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Annual Corbit’s Charge commemoration in Westminster canceled amid coronavirus pandemic

A popular summertime event that attracts Civil War buffs and historians alike into downtown Westminster won’t be taking place this year.

The annual re-enactment and commemoration of Corbit’s Charge, a skirmish that took place near what is now the intersection of Main Street and Washington Road in Westminster, is canceled because of the coronavirus pandemic. The Pipe Creek Civil War Round Table puts together the event each year to recognize June 29, 1863, when the battle took place.

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“It is with deep regret that the Corbit’s Charge Event Planning Committee has made the decision to cancel the 2020 Corbit’s Charge Civil War Encampment,” the Pipe Creek Civil War Round Table posted on its website. “This decision was made after thorough consideration of social distancing guidelines and the overall safety of our participants, volunteers, and visitors. We thank everyone who has been a supporter of the Corbit’s Charge event and we look forward to our future encampments and preservation efforts.”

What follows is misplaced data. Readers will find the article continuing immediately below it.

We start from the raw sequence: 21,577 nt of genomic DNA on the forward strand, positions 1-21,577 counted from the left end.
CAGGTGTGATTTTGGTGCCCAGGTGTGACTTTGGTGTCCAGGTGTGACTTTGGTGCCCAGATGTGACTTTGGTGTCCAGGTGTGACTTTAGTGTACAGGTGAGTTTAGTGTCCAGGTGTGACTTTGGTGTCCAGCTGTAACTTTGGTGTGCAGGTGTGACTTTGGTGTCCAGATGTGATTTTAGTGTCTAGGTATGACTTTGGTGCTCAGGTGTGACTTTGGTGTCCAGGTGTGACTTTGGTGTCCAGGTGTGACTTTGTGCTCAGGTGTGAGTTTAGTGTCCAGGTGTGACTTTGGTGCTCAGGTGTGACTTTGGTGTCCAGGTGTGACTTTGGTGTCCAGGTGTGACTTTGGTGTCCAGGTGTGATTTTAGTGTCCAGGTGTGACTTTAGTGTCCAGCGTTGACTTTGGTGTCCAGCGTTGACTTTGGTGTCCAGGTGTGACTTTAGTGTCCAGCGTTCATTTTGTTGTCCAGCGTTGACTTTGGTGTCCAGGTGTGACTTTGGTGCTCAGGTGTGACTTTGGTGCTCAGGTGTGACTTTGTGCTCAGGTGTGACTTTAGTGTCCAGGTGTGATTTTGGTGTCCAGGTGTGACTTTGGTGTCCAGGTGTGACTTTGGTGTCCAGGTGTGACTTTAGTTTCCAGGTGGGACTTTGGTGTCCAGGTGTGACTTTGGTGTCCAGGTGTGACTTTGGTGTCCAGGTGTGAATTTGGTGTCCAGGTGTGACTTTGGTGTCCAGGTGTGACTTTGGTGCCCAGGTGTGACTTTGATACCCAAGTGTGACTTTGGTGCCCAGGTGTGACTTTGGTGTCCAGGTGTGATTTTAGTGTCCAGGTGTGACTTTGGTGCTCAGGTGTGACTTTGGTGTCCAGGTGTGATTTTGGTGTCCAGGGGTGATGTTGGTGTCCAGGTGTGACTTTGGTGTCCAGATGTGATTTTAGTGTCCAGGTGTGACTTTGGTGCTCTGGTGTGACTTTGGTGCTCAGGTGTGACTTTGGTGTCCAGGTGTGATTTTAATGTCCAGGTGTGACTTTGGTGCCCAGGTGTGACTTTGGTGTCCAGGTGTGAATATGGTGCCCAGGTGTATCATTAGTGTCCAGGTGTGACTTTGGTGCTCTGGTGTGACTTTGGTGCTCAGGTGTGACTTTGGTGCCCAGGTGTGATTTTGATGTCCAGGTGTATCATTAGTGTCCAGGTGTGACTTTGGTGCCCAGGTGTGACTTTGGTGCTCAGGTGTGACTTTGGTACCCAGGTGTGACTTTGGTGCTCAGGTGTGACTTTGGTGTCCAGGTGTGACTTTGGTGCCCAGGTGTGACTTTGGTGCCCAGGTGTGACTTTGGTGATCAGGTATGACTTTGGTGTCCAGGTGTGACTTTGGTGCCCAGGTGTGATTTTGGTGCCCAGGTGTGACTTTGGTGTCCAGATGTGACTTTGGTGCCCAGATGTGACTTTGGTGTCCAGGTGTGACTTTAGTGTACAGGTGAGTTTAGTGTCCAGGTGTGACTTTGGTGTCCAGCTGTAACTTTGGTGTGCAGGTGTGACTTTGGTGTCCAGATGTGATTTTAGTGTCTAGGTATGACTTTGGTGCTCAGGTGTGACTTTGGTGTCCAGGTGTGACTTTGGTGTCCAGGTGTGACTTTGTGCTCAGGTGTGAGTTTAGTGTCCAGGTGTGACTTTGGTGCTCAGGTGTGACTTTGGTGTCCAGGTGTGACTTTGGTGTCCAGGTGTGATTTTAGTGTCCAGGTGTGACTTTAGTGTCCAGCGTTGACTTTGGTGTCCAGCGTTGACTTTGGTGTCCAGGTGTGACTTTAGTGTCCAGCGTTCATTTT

This year’s encampment was set for June 27-28 at Westminster City Hall, capped by a memorial service at the Corbit’s Charge Monument on Willis Street.

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On June 29, 1863, Westminster served as the backdrop for a pivotal moment in the Civil War. More than 100 Union troops from companies C and D of the 1st Delaware Cavalry, fronted by Capt. Charles Corbit, clashed with 5,000 Confederate Cavalry troops led by Commander J.E.B. Stuart. Although considered a Confederate victory, the battle helped impede Stuart’s ability to link up with the Confederate infantry in Pennsylvania — thus contributing to a Union victory at the Battle of Gettysburg.

In 2003, to honor the 140th anniversary of the Battle of Westminster and provide local recognition of that historic skirmish, the mayor and Common Council of Westminster established the Corbit’s Charge Commemoration Committee.

The Corbit’s Charge Monument ceremony concludes at the graveyard of Westminster’s Ascension Episcopal Church, at 23 N. Court St., with the laying of wreaths on the graves of two Civil War Veterans ― 1st Lt. John Murray, Co. E 4th Virginia Cavalry (a Confederate soldier killed during Corbit’s Charge), and Samuel Butler Co. C 32nd Infantry United States Colored Troops (Union).

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